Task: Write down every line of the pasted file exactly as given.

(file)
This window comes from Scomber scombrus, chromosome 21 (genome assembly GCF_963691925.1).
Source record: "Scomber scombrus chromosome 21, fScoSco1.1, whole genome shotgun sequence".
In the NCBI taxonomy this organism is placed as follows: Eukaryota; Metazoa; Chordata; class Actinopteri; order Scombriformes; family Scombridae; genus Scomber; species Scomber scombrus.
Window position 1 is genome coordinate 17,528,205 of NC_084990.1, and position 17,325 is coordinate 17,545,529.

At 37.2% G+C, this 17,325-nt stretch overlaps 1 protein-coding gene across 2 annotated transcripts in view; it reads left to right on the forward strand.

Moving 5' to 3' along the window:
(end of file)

This window comes from Scomber scombrus, chromosome 21 (genome assembly GCF_963691925.1).
Source record: "Scomber scombrus chromosome 21, fScoSco1.1, whole genome shotgun sequence".
In the NCBI taxonomy this organism is placed as follows: Eukaryota; Metazoa; Chordata; class Actinopteri; order Scombriformes; family Scombridae; genus Scomber; species Scomber scombrus.
Window position 1 is genome coordinate 17,528,205 of NC_084990.1, and position 17,325 is coordinate 17,545,529.

At 37.2% G+C, this 17,325-nt stretch overlaps 1 protein-coding gene across 2 annotated transcripts in view; it reads left to right on the forward strand.

Moving 5' to 3' along the window: